To make a haloalkane we can substitute the OH on an alcohol using eg. PCl 3, PCl 5,SOCl 2 or conc HCl/ZnCl 2 C 2 H 5 OH C 2 H 5 Cl PCl 3 or PCl 5 ethanol chloroethane C 2 H 5 OH C 2 H 5 Cl + HCl +SO 2 SOCl 2 ethanol chloroethane C 2 H 5 OH C 2 H 5 Cl Conc HCl/ZnCl 2 ethanol chloroethane
Haloalkanes are relatively nonpolar overall (despite the polarity of the C-X bond) and are insoluble in water. A monohaloalkane eg. 2-bromopropane can be formed by: a) addition of HBr to propene (forming only one product) CH 3 C H H C H + HBr H CCH H H CBr H H H
b) substitution of propane using Br 2. (forming two products, the bromoalkane and HBr) H CCH H CH H H + Br 2 HH H CCH H CH H HBrH + HBr
Like tertiary alcohols, tertiary haloalkanes are easily substituted. A tertiary haloalkane will react with cold water to form an alcohol: RX + H 2 O ROH + HX We can tell whether this reaction has taken place by the presence of the X – ions, which will form precipitates with silver nitrate solution. Substitution of haloalkanes to form alcohols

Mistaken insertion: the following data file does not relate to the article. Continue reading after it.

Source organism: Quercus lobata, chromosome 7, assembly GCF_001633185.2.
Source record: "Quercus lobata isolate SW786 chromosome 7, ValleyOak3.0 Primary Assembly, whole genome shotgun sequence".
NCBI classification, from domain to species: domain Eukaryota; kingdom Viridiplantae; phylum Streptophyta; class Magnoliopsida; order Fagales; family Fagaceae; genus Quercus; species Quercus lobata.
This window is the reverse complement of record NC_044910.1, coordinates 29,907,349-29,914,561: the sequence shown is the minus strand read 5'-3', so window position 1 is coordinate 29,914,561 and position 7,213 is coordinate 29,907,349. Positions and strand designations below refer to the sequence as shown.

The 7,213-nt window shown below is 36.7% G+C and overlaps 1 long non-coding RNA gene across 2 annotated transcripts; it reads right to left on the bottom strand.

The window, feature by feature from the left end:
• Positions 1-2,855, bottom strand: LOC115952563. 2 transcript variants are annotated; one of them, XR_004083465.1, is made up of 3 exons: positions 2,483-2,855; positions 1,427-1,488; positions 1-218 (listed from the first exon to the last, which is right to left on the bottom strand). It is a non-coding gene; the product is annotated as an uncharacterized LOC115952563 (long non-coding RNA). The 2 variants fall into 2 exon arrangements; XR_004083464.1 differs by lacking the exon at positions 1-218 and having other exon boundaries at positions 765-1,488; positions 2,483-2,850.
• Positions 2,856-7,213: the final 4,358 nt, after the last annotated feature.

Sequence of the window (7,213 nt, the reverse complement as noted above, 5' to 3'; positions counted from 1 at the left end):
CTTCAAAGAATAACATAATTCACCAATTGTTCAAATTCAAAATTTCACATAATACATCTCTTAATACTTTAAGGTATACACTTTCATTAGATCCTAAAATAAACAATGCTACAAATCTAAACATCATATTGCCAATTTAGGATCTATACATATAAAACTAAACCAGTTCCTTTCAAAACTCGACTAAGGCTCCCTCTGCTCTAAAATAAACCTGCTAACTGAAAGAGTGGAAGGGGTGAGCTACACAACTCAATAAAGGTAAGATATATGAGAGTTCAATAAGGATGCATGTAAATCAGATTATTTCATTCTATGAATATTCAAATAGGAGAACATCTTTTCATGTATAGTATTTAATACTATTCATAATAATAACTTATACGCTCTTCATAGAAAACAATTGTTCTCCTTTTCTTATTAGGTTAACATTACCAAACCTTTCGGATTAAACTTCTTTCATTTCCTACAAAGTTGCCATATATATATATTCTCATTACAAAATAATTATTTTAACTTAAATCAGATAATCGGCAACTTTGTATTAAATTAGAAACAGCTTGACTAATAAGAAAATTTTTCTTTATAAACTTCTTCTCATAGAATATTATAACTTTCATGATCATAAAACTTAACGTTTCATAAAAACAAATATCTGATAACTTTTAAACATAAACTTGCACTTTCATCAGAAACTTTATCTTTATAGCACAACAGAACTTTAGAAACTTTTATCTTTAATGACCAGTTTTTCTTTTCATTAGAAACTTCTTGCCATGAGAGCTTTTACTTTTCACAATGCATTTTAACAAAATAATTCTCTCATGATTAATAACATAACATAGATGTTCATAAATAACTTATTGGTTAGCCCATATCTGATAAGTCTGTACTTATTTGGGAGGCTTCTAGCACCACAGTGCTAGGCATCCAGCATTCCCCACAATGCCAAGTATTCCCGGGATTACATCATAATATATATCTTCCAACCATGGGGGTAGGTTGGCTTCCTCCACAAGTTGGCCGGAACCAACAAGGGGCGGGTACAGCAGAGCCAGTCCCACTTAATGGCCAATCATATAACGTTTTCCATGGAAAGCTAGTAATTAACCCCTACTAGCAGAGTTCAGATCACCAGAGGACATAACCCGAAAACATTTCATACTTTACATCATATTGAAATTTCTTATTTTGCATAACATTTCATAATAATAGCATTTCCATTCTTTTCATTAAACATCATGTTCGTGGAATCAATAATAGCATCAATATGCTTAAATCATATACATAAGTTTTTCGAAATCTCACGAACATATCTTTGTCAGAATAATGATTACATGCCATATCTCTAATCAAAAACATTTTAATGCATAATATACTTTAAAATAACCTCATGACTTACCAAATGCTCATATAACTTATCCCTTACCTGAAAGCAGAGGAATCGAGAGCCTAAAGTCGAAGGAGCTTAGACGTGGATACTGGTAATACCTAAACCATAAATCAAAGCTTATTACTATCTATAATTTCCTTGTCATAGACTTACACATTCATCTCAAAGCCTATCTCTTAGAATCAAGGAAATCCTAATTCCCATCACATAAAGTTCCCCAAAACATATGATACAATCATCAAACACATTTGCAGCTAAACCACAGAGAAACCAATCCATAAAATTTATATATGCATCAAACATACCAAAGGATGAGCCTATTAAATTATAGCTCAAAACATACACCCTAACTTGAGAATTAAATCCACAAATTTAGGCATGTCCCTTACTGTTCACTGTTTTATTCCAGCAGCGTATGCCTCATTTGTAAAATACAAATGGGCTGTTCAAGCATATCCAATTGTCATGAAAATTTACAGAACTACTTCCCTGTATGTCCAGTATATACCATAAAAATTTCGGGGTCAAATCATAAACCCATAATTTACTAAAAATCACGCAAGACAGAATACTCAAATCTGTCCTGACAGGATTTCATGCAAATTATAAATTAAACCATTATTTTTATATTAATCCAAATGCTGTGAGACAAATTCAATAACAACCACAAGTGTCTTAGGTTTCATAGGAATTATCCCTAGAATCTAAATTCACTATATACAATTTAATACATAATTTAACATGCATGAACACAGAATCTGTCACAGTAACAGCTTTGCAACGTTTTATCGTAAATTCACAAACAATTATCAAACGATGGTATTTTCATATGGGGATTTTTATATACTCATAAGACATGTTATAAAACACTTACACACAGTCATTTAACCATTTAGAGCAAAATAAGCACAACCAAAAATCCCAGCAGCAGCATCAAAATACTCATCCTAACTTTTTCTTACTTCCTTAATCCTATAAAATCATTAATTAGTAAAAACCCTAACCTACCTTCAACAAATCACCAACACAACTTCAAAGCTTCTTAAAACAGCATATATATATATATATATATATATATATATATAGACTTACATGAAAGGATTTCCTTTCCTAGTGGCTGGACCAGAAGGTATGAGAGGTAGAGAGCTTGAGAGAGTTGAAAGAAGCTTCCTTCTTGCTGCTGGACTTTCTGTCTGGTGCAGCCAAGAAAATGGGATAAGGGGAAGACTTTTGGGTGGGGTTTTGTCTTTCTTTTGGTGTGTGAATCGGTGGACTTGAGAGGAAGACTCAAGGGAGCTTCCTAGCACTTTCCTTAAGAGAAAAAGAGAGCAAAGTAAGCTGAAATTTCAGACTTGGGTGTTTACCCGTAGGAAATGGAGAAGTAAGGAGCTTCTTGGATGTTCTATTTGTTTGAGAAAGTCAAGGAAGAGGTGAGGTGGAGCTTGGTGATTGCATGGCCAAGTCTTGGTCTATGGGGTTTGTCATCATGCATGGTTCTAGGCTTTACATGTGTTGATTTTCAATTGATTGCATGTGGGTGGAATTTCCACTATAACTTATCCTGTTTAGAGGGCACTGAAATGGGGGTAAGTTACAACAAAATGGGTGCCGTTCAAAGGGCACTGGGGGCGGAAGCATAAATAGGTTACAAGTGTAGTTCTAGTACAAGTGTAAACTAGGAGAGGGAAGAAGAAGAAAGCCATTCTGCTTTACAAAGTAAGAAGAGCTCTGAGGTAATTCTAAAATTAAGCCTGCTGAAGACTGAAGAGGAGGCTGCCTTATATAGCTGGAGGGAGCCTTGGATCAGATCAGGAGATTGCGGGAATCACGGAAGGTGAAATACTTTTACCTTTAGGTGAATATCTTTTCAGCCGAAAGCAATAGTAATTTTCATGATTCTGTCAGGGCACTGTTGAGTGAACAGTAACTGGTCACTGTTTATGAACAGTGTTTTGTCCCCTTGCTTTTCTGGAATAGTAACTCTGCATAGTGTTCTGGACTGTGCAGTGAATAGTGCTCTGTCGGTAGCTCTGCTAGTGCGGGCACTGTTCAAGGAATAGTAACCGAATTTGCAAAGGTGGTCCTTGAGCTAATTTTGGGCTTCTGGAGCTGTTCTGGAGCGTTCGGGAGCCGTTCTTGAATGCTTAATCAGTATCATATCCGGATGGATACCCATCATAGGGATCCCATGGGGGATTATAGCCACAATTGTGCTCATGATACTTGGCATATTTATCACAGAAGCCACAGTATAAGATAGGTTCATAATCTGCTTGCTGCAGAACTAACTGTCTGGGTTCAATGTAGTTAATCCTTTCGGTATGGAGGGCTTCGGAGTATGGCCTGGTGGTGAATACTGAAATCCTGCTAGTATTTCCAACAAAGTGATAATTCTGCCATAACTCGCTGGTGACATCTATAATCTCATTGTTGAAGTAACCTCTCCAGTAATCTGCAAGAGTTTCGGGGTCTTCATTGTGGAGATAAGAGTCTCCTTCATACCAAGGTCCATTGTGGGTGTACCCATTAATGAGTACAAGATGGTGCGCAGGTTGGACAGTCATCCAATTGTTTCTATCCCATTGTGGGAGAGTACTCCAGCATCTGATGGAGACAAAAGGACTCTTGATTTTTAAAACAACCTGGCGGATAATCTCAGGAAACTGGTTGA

Tertiary haloalkanes form alcohols in cold water Secondary haloalkanes react when the water is warm Primary haloalkanes do not react with water, but react to form alcohols with aqueous sodium hydroxide. summary!
Nucleophiles A nucleophile is any species which loves nuclei, that is anything attracted to a positive charge. Nucleophiles are therefore species that carry a negative charge or a lone pair of electrons, eg OH-, H 2 O and NH 3 (in alcohol) The C -X bond is polar and the slighty positive C atom is prone to attack from a negative nucleophile. eg R X(l) + OH- (aq) R OH + X- (aq)